USB flash drives have been so common some of manufacturers have even gone so far as to try and make them fashionable accessories. They are great, I have a few myself. The security of the drives can be an issue. With most of them if you were to lose the drive then there is nothing to prevent someone else from accessing all the data that is on the drive.
There are a couple of solutions for this. One is to use my favorite free and open source cryptography utility - TruCrypt. With TruCrypt you can create a file on the drive that is a certain size and then it is encrypted and you have to provide the correct keys and password in order to mount the file. Once mounted this file looks like another drive on your computer and you can copy things in there (like a file with all of your passwords) and it is completely secure. It does mean that you have to install TruCrypt and your keys on every PC where you wanted to access the data on the drive, which makes this a solution a bit difficult to use.
Another far more practical although expensive solution is a relatively new product called IronKey. This thing is like something James Bond would have in his spy arsenal in order to keep the Queens secrets safe from the bad guys. IronKey is a USB flash drive that is fully encrypted with an AES 256 bit key. The hardware is designed to be tamper resistant, allows only 10 attempts to unlock the device with the correct password before permanently erasing the drive and making it a doorstop. It also has a lot of capabilities to be used with two factor authentication, although there isn't a lot of support for using this device since it is so new. The device is upgradeable through firmware updates, which could present security problems, but the IronKey guys have made the firmware have to be signed by cryptographic keys which are gain validated in hardware so that there isn't any opportunity for someone to put malware or override the security of the device with a fake firmware update.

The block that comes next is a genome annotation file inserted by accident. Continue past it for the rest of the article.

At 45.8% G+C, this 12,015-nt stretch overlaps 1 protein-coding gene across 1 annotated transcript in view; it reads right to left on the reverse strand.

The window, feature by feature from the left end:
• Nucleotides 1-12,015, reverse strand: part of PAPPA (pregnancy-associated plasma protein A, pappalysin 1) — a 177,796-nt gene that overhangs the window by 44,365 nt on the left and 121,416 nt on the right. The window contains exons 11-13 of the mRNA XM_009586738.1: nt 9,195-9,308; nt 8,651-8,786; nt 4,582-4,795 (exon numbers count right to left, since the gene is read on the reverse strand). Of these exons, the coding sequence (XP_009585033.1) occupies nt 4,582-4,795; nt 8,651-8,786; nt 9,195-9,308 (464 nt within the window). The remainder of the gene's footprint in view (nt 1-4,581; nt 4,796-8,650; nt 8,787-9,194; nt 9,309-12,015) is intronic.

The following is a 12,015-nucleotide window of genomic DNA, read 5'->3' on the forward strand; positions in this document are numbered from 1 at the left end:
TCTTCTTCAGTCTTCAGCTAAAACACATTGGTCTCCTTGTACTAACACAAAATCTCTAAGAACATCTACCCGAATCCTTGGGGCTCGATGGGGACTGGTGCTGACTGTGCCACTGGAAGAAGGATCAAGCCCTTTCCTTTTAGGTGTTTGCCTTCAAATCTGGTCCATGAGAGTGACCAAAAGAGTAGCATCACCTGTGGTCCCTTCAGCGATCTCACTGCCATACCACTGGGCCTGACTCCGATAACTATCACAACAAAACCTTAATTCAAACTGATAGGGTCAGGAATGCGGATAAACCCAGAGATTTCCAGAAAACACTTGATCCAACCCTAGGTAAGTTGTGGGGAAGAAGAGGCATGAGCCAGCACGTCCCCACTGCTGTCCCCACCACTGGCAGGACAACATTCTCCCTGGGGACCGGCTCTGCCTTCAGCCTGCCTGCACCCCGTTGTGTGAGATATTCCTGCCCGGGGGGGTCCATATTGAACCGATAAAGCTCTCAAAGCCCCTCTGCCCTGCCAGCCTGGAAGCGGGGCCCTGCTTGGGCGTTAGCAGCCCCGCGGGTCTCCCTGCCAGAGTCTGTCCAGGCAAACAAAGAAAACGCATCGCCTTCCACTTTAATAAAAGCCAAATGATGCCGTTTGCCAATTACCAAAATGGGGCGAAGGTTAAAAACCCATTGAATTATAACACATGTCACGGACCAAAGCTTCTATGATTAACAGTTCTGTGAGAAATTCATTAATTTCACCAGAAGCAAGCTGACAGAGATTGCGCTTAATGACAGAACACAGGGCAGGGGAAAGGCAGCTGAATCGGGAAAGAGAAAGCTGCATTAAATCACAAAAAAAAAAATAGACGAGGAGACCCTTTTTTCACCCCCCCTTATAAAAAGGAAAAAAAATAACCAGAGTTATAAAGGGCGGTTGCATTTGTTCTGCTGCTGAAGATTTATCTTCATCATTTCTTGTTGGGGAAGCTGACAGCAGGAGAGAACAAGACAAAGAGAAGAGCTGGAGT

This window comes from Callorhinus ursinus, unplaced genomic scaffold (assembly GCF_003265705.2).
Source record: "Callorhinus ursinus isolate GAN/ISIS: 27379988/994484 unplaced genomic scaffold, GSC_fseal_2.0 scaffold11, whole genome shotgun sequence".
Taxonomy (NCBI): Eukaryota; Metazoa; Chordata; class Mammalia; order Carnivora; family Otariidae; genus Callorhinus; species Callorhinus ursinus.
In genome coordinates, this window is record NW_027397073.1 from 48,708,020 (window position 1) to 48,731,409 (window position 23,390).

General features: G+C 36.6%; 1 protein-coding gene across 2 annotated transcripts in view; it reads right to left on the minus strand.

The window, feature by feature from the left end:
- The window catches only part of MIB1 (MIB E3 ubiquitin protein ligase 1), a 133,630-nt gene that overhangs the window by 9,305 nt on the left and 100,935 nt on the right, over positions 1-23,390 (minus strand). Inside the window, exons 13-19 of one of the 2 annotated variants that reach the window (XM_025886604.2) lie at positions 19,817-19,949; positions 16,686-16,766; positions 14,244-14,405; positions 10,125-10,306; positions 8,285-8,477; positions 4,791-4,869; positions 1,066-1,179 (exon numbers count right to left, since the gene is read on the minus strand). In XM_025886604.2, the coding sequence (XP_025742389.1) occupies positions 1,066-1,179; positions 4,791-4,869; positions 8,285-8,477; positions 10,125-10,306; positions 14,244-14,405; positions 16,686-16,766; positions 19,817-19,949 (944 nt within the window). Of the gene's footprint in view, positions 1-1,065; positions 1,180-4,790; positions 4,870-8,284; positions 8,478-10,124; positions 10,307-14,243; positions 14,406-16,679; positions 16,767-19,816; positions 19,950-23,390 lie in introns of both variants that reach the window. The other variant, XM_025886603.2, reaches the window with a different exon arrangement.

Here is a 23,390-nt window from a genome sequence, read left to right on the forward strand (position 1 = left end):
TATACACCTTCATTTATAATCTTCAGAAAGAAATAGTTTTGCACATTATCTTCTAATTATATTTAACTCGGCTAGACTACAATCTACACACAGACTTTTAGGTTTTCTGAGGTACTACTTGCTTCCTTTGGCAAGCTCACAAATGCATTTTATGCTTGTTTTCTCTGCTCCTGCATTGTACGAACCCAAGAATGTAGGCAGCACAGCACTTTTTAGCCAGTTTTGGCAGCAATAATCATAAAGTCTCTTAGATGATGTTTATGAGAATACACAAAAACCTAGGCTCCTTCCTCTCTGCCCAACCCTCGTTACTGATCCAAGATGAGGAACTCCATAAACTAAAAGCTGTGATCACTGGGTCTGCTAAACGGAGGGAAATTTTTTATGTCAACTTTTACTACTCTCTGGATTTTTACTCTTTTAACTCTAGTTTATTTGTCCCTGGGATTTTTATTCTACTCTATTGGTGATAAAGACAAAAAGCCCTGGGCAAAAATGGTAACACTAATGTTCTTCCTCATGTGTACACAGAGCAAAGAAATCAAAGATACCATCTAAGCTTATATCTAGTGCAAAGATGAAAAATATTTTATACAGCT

Someday I think I'll get one of these things, but for now I'll stick with the TruCrypt solution on my SanDisk 1GB USB drive since it is working for me.